Firstly, it’s insinuating that everyone is going to be walking out of lockdown dressed like this. Of course, most people won’t be. It almost puts a competitive edge on how we should look when we ‘leave lockdown’, whatever that looks like (I’m pretty sure it doesn’t look like the above!)

Secondly, there’s zero sensitivity to job losses, financial struggles and health problems people will have suffered this year. 

Hey, buy a pretty dress from us. You might have lost your job, but at least you’ll look good ‘coming out of lockdown’.


Don’t mention lockdown. It’s simple. People might feel like buying a dress for later down the line, but don’t ram it down their throats in one huge post-lockdown party.


Don’t mention your product/service in a celebratory sense. In fact, if your brand has no obvious link to Covid-19 don’t mention lockdown at all. 

Aside from the emotional problems you’re stirring up, there’s the logistical issue of everyone ‘coming out of lockdown’ at different times across the globe. If you’re a global brand, it just doesn’t make sense.


Just because the lockdown lifts doesn’t mean it’s a free for all with selling. 

You need to concentrate on creating value (which you’ve hopefully been doing anyway). 

Realistically, most brands simply do not belong in the conversation of Covid-19 as an expert. So suddenly jumping on a bandwagon and posting about it as a source of information could be discordant and unnecessary. 

Post-lockdown could present a multitude of problems for your audience. It’s going to be a phased approach with variations around the world.

  • Many of your customers could still be remote working
  • They could be juggling one child back at school while others are still at home
  • The return to work could be stressful and not how they remember it

Let’s look at how big-time entrepreneur, Mark Cuban, created value and helped the local community.

He announced that any of his Dallas Mavericks’ employees will be reimbursed for any lunch and coffee purchases from local, independent small businesses. 

It’s a great way to support the shattered community and small businesses who rely on bigger businesses. But he’s simultaneously giving people free coffee.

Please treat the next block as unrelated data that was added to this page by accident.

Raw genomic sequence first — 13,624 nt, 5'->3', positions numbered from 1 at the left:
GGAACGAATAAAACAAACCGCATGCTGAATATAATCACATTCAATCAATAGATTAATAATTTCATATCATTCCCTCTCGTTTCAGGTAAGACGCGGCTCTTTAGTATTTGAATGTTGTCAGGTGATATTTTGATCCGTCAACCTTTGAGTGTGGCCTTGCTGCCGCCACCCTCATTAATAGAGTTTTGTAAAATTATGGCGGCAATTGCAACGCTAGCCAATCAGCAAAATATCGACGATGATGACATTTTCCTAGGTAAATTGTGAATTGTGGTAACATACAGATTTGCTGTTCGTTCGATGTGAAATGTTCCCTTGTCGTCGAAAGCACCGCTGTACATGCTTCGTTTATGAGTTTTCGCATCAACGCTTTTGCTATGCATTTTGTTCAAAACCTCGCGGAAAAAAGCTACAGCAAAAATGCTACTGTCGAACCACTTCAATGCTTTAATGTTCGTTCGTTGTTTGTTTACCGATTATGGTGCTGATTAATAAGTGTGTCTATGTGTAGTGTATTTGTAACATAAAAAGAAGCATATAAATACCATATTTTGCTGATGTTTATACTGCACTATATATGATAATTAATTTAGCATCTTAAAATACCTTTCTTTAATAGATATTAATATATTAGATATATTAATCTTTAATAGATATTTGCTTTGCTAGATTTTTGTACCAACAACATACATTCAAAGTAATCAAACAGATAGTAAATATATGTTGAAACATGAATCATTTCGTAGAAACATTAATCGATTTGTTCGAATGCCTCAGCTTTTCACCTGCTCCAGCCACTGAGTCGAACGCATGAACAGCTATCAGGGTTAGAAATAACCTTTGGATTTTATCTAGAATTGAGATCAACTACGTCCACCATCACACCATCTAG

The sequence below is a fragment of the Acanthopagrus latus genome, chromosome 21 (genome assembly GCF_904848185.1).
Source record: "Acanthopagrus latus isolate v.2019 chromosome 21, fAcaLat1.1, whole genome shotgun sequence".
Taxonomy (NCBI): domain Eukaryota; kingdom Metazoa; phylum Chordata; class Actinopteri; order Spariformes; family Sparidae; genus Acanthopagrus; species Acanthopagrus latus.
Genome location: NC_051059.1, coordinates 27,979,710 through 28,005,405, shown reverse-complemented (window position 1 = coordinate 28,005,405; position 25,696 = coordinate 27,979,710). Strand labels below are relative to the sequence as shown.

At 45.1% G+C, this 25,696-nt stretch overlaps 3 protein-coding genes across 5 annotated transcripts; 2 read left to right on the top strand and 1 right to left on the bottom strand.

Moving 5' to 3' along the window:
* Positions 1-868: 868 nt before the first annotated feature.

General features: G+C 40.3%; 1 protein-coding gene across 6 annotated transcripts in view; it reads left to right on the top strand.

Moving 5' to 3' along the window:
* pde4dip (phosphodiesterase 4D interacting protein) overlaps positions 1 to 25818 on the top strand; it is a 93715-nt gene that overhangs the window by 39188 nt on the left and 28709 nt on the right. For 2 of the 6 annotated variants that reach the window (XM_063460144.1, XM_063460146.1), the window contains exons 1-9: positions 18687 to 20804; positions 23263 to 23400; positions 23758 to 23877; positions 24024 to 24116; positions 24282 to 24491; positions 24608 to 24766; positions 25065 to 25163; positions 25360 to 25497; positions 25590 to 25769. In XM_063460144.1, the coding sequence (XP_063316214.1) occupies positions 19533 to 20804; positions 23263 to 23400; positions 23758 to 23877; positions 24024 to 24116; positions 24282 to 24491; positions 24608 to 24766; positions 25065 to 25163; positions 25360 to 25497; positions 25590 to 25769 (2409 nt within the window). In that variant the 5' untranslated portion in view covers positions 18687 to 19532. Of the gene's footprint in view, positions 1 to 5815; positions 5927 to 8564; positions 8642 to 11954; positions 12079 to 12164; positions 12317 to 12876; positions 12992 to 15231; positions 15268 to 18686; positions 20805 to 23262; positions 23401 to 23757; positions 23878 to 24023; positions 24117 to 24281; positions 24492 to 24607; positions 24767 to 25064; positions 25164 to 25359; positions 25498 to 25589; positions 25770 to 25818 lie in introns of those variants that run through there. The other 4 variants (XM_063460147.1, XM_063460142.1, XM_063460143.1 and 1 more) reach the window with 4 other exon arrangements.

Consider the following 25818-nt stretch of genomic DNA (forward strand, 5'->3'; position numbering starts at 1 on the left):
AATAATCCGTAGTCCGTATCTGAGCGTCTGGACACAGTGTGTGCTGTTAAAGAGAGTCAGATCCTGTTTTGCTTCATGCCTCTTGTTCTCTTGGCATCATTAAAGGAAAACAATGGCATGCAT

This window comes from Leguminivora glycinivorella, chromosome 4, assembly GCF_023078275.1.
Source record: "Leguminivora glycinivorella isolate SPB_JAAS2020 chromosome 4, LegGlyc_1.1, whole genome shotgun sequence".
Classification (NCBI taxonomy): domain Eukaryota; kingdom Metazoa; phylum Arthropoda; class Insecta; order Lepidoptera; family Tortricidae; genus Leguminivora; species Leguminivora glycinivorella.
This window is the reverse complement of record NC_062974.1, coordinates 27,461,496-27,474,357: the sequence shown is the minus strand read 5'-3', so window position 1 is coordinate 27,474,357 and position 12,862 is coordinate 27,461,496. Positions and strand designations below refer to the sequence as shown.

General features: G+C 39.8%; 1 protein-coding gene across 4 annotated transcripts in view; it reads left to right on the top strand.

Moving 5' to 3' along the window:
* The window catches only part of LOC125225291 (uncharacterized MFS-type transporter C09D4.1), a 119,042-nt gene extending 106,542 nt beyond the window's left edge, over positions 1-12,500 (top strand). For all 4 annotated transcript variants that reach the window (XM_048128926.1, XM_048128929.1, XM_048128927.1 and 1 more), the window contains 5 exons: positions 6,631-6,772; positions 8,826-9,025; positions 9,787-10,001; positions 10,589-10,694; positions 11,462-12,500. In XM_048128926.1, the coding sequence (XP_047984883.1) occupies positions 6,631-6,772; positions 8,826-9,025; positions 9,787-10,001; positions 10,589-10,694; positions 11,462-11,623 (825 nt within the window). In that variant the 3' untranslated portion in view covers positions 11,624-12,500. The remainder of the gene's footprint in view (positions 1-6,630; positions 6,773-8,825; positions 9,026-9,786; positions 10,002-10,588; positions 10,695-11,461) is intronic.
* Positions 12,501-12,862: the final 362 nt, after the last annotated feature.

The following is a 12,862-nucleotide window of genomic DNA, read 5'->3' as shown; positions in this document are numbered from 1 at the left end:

Ask yourself the question: how can I help right now? How can I genuinely help? What are your brand’s strengths and offerings?

You may have been doing that during lockdown, but you need to consider how your value offering changes after lockdown. 


Brands who come together during the second phase of this pandemic will increase trust with their audience. 

At the same time, brands who have been communicating sensitively during this time, will have put a ton of effort into building trust. 

Now, they need to spend some time now thinking about how they might use that trust to help bring us together, to restore community cohesion.

And what better way to see brands collaborating with each other?

Take a leaf out of Apple and Google’s book. Two warring tech giants are coming together with a big power collab that will enable contact tracing through both Android and i0S devices. This will help governments and agencies in their efforts to reduce the spread of the virus. 

Now, people are calling it the ‘power collab that needed to happen’. And it can only help to build trust and show much-needed community spirit. 


Think about a potential collaboration that could help the community or wider global community. 

  • Do you have a skill gap that another company could fill? 
  • Is there a competitor that it would beneficial to turn into a ‘frenemy’? 
  • Is there a collaboration that your customers would like to see happen? 

Always focus on the customer. At the risk of sounding like a broken record, always think of the value you can offer. 

And lastly…

Please don’t poke the pain. 

Steer well clear of it, unless you’re genuinely offering a (sanitised, glove-covered) helping hand post-lockdown.

None of this: Financial struggles? Buy a cheap dress. That’ll make emerging from your lockdown cave easier.

Remember, post-lockdown is a new normal. One that we may not recognise or have seen before. 

Normalising is a dangerous slippery slope. If you’re seen to be opportunistic, all that trust you’ve been carefully crafting could disintegrate. 

Be smart. And be sensitive. 



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About the author

Ella O'Donnell Head Writer at The Creative Copywriter
A creative mastermind. With years of experience in the copywriting scene, Ella’s marketing and PR skills are some of the most superb you’ll ever come across.